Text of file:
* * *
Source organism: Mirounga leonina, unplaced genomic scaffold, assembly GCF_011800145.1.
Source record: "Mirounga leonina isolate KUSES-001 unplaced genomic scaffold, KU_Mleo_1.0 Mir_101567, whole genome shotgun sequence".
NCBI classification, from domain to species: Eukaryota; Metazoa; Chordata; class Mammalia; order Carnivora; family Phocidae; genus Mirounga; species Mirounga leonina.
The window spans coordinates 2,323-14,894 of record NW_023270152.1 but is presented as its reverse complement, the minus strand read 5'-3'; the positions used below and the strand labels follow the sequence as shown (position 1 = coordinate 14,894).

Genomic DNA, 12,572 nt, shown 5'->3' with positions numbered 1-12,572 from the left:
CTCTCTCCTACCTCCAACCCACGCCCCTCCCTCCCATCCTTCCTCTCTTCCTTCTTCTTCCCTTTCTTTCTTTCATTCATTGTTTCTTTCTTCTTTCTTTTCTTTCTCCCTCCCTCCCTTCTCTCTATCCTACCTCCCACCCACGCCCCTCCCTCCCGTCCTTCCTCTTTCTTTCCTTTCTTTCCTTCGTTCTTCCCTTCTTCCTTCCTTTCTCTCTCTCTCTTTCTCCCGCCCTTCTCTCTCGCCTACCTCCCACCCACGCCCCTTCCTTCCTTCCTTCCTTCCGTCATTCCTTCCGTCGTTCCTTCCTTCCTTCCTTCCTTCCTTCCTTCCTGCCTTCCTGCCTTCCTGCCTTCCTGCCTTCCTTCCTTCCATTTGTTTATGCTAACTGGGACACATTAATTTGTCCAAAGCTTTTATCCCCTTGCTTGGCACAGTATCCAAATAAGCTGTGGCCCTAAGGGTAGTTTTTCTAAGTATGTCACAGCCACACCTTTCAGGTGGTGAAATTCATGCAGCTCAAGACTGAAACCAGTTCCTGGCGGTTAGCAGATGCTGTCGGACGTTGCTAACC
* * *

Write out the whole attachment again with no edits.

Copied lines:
Source organism: Mirounga leonina, unplaced genomic scaffold, assembly GCF_011800145.1.
Source record: "Mirounga leonina isolate KUSES-001 unplaced genomic scaffold, KU_Mleo_1.0 Mir_101567, whole genome shotgun sequence".
NCBI classification, from domain to species: Eukaryota; Metazoa; Chordata; class Mammalia; order Carnivora; family Phocidae; genus Mirounga; species Mirounga leonina.
The window spans coordinates 2,323-14,894 of record NW_023270152.1 but is presented as its reverse complement, the minus strand read 5'-3'; the positions used below and the strand labels follow the sequence as shown (position 1 = coordinate 14,894).

Genomic DNA, 12,572 nt, shown 5'->3' with positions numbered 1-12,572 from the left:
CTCTCTCCTACCTCCAACCCACGCCCCTCCCTCCCATCCTTCCTCTCTTCCTTCTTCTTCCCTTTCTTTCTTTCATTCATTGTTTCTTTCTTCTTTCTTTTCTTTCTCCCTCCCTCCCTTCTCTCTATCCTACCTCCCACCCACGCCCCTCCCTCCCGTCCTTCCTCTTTCTTTCCTTTCTTTCCTTCGTTCTTCCCTTCTTCCTTCCTTTCTCTCTCTCTCTTTCTCCCGCCCTTCTCTCTCGCCTACCTCCCACCCACGCCCCTTCCTTCCTTCCTTCCTTCCGTCATTCCTTCCGTCGTTCCTTCCTTCCTTCCTTCCTTCCTTCCTTCCTGCCTTCCTGCCTTCCTGCCTTCCTGCCTTCCTTCCTTCCATTTGTTTATGCTAACTGGGACACATTAATTTGTCCAAAGCTTTTATCCCCTTGCTTGGCACAGTATCCAAATAAGCTGTGGCCCTAAGGGTAGTTTTTCTAAGTATGTCACAGCCACACCTTTCAGGTGGTGAAATTCATGCAGCTCAAGACTGAAACCAGTTCCTGGCGGTTAGCAGATGCTGTCGGACGTTGCTAACC